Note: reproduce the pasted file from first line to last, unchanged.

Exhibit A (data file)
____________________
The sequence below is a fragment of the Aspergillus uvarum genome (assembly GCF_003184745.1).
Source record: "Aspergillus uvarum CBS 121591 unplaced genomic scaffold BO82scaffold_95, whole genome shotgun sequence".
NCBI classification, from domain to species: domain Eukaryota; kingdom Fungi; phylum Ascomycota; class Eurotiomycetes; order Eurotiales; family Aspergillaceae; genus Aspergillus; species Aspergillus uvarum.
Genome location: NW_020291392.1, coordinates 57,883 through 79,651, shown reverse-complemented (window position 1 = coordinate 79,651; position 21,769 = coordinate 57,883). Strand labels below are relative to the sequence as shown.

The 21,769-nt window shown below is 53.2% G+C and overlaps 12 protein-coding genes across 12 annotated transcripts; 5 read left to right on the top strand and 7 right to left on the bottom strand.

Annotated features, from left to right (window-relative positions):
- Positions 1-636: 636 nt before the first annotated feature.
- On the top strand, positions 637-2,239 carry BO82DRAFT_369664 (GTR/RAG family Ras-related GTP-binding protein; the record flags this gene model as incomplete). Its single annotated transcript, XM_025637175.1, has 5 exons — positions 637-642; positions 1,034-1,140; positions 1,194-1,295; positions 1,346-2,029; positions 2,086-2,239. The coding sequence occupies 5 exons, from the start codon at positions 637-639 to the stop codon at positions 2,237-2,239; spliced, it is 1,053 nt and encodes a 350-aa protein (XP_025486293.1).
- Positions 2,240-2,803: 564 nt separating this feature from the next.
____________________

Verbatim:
The sequence below is a fragment of the Aspergillus uvarum genome (assembly GCF_003184745.1).
Source record: "Aspergillus uvarum CBS 121591 unplaced genomic scaffold BO82scaffold_95, whole genome shotgun sequence".
NCBI classification, from domain to species: domain Eukaryota; kingdom Fungi; phylum Ascomycota; class Eurotiomycetes; order Eurotiales; family Aspergillaceae; genus Aspergillus; species Aspergillus uvarum.
Genome location: NW_020291392.1, coordinates 57,883 through 79,651, shown reverse-complemented (window position 1 = coordinate 79,651; position 21,769 = coordinate 57,883). Strand labels below are relative to the sequence as shown.

The 21,769-nt window shown below is 53.2% G+C and overlaps 12 protein-coding genes across 12 annotated transcripts; 5 read left to right on the top strand and 7 right to left on the bottom strand.

Annotated features, from left to right (window-relative positions):
- Positions 1-636: 636 nt before the first annotated feature.
- On the top strand, positions 637-2,239 carry BO82DRAFT_369664 (GTR/RAG family Ras-related GTP-binding protein; the record flags this gene model as incomplete). Its single annotated transcript, XM_025637175.1, has 5 exons — positions 637-642; positions 1,034-1,140; positions 1,194-1,295; positions 1,346-2,029; positions 2,086-2,239. The coding sequence occupies 5 exons, from the start codon at positions 637-639 to the stop codon at positions 2,237-2,239; spliced, it is 1,053 nt and encodes a 350-aa protein (XP_025486293.1).
- Positions 2,240-2,803: 564 nt separating this feature from the next.